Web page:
DENMAN, Circuit Judge.
This is an appeal from a decree in admiralty holding the United States liable for the contamination of a portion of appellee's cargo of gasoline and oil in its commercial tanker, chartered by appellee for her full capacity on a single voyage from San Pedro and El Segundo in the State of California to Point Wells in the State of Washington, and for the damage to appellee's gasoline and fuel oil in two shore tanks into which appellant pumped the mixtures. This the court held was due to a negligent breach of appellant's obligation to make the vessel seaworthy as to the equipment of her cross-over valves in the loading and discharging lines, which unseaworthiness caused the contamination and damage in the process of the discharge.
The appellant admits the existence of jurisdiction in personam over it, stating that "The case was initiated, tried and handled throughout under the Suits in Admiralty Act, 46 U.S.C.A. 741-752, which Act provides specifically for libels in personam against the United States in cases of this character."
There is abundant evidence that a portion of the cargo in one of the vessel's tanks, consisting of Standard diesel furnace
Appellant claims that since it is agreed that it was not a common carrier of the cargo, it is absolved from liability for the commingling by a provision in the charter party excusing the vessel "for any consequences arising out of shipping more than one grade of cargo."
It is elementary that charter party provisions attempting to excuse a private carrier's negligent breach of its contract must be strictly construed, a fortiori negligent failure to perform its obligation to make the vessel seaworthy.
This maritime court of the Pacific Coast takes notice that, in the large and long-established marine transportation of oil and gasoline for the great consumption of such petroleum products in the States of California, Oregon and Washington, the oil and gasoline are pumped from the tanker's holds to large permanent tanks holding like petroleum products.
In the instant case the appellant, with its vessel's pumps, drove the contaminated gasoline into one of appellee's shore tanks containing uncontaminated gasoline — damaging the latter by its contamination with the oil and gasoline mixture. Likewise it pumped contaminated fuel oil into another tank containing uncontaminated oil. The district court held that in addition to the damage to the oil and gasoline damaged on the tanker, appellant was liable for the damage to the gasoline and oil in the two shore tanks into which its pumps drove the contaminated mixture. We agree with the district court's finding that such negligent breach of the contract by such pumping was the proximate cause of the damage to the gasoline and the oil in the tanks for which it was intended.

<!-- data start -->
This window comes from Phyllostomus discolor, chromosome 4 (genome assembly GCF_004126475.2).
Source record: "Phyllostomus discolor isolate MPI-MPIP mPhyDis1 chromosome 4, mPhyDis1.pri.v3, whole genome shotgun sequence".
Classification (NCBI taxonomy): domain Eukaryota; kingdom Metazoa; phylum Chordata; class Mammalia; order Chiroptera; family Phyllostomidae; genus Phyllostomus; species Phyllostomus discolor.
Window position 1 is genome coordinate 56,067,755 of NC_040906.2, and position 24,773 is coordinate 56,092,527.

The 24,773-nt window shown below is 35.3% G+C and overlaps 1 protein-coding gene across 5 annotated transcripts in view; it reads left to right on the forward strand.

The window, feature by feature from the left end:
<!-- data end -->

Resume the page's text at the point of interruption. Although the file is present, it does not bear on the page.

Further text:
Appellant claims that it is protected from liability for such negligent driving of the contaminated mixture directly from the vessel into the receiving tanks by a provision in the charter party that the cargo "shall be pumped out of the Vessel at the expense of the Vessel, but at the risk and peril of the Vessel only so far as the Vessel's permanent hose connections, where delivery of the cargo shall be taken by the Charterer or its Consignee." Its contention is that what damage was caused by the pumps' impulse in the contaminated cargo as it was driven from the ship's hose through the pipes connecting with the receiving tanks, is a mere tort and hence, since it occurred ashore, is beyond the admiralty jurisdiction. Appellant relies upon such cases as The Plymouth, 3 Wall. 20, 70 U.S. 20, 18 L.Ed. 125, where the destruction by fire of buildings on shore, caused by a fire negligently started on the ship, was held not of admiralty cognizance.
We do not agree. Insofar as the agreement for the termination of the contract of carriage seeks to avoid liability for damage caused by negligent breach of the contract for a pumping beyond the end of the ship's hose, we construe it as controlled by the negligence avoidance cases, supra.